Then repeat the models and graphs for groups or sub-populations marked by distinct values of one or more dimension variables of interest. The latter step is commonly referred to as “by-group processing.”
SAS programmers will recognize by group processing with syntax that invokes a procedure on a sorted data set that looks something like:
proc reg data = dblahblah; by vblahblah;
In R, it’s all about functions and objects. So analysts invoke the “by,” “aggregate” or one of the “apply” family of functions. Within these by functions, another procedure that processes data for each group is called, coordinating very powerful computations.
It took me a while to get comfortable with the R approach. Not only are the functions somewhat arcane, but often the data structure returned, while holding all pertinent calculations, must be messaged into something easier to manipulate.
By-group processing is so prevalent it’s often the topic of questions to the R help lists. At least once every few weeks, a query on how to handle it surfaces. And the community generally responds dutifully, except if the request is ill-specified, in which case the questioner is torched.
A recent thread started with the basic question of how to code a specific by group task in R, followed by a half dozen well-articulated responses that included sample code fragments. One terse note, however, simply asked if the questioner had considered the data.table package to complete his task. I hadn’t heard of data.table and so decided to install it on my R instance and take a look at the help page.
Once I’d read the available vignettes and worked through the simple examples, I was intrigued enough to test drive data.table with a real challenge. So I took one of the completed scripts and set out to translate the by group code to the data.table-structure. After a few programming iterations, I was able to replicate the script’s functionality with more compact and readable code.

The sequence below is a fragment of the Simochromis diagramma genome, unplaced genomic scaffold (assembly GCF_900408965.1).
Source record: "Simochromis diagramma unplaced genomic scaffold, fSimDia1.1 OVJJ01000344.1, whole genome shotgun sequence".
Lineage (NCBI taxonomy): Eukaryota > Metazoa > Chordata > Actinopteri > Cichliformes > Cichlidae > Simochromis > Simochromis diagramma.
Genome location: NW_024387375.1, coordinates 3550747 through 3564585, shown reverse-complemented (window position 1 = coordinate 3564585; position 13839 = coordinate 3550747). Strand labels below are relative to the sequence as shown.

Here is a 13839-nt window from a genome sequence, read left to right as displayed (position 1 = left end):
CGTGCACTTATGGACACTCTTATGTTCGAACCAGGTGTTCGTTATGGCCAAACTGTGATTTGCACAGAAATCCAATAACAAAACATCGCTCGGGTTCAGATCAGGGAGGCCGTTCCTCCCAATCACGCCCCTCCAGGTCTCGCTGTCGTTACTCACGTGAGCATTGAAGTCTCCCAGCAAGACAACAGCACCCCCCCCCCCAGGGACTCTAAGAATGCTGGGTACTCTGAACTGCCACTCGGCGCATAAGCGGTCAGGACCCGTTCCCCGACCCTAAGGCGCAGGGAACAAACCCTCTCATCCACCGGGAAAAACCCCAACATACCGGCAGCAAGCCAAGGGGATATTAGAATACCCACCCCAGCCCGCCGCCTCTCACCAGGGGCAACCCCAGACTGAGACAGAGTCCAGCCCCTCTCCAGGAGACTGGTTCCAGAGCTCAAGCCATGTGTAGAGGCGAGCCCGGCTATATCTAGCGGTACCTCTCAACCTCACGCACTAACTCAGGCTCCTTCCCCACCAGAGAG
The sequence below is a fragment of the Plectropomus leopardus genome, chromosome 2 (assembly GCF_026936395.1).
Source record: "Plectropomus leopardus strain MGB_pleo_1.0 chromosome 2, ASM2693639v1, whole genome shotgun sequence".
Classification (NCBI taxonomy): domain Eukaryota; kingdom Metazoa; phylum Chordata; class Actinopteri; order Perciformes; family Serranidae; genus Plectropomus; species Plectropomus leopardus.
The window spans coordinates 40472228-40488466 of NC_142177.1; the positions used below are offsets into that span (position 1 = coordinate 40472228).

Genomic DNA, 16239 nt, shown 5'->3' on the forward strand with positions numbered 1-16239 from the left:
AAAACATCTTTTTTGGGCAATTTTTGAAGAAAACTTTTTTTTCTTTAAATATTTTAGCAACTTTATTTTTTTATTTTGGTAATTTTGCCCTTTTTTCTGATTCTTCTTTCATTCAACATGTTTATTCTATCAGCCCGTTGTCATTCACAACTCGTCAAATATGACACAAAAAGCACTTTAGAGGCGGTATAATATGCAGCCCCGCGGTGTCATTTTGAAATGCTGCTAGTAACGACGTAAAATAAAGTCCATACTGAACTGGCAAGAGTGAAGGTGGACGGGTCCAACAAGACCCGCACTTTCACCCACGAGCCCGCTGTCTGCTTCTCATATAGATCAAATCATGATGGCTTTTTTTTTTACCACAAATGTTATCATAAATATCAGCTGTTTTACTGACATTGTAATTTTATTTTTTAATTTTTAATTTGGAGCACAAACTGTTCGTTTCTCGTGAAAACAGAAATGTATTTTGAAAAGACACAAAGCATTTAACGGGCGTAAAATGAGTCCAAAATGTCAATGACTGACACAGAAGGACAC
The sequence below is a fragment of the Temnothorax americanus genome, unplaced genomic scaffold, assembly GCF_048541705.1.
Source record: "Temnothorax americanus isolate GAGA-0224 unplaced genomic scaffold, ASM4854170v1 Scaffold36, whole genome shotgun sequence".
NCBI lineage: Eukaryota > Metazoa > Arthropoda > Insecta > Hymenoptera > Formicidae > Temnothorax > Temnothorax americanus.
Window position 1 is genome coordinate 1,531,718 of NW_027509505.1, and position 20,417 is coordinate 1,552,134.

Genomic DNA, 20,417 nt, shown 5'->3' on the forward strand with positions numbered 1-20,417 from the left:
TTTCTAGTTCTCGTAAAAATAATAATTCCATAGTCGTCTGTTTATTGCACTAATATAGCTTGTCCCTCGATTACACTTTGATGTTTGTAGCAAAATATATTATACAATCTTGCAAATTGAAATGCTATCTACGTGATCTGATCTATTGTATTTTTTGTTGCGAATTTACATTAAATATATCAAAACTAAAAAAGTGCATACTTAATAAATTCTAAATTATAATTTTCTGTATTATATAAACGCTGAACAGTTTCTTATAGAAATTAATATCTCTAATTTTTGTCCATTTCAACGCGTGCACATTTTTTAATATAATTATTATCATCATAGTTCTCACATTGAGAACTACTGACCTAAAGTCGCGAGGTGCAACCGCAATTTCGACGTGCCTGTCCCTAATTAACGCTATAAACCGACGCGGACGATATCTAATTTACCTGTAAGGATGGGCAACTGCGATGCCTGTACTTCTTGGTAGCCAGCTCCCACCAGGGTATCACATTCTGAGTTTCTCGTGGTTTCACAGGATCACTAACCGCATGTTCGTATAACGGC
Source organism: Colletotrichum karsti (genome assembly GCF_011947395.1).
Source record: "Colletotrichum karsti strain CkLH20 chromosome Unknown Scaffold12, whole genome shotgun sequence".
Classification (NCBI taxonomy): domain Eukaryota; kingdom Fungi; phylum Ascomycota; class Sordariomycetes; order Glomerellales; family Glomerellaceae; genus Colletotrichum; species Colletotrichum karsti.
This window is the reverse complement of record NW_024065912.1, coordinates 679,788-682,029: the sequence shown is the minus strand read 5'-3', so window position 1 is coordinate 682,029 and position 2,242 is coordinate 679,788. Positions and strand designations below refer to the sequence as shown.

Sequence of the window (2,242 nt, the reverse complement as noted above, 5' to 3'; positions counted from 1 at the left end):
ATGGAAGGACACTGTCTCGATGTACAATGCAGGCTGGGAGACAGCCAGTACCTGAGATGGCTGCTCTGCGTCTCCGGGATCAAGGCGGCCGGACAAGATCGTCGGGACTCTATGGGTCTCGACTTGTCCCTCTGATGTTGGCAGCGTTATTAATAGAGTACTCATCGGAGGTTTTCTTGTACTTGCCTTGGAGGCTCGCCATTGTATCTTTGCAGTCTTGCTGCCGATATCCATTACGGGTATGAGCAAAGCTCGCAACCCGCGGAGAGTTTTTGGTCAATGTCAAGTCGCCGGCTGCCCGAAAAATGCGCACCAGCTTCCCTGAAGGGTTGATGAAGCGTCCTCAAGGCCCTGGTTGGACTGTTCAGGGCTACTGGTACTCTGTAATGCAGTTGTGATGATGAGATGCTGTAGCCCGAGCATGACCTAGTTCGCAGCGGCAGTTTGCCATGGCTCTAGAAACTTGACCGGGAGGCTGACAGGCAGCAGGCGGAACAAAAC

The data structures that emerged were simpler and easier to manipulate than those they replaced. And while the original script ran quickly, the new version was even faster, a consequence of the strategic use of optimizing C code and more efficient search structures by the author. Indeed, I was quite gratified with performance of data.table on even complicated calculations from a 6M record data set. All this and I’d explored less than 50 percent of package functionality. I was sold. data.table will be a staple of my R tool chest going forward.
The point of this ramble? One of the major strengths of open source projects like R is the significant contributions of unpaid users. There are now well over 2,000 packages written by the world-wide R community freely-available for download. And the functionality they provide often laps that of commercial competition.
As an illustration, I’m a big proponent of the statistical learning work espoused by Trevor Hastie, Rob Tibshirani and Jerome Friedman in their classic “Elements of Statistical Learning.” Most of the procedures presented in ESL are complimented by packages written in R, often developed by the authors themselves or their Stanford students. And all are freely available. You get the latest techniques written by the very experts who developed them far in advance of the commercial competition – for free.
It’s comforting to know that the statistical package I embrace has many top worldwide practitioners as contributors. It’s also heartening that the platform will continue to expand as volunteer developers add freely-usable features that make statistical programming ever simpler and more efficient.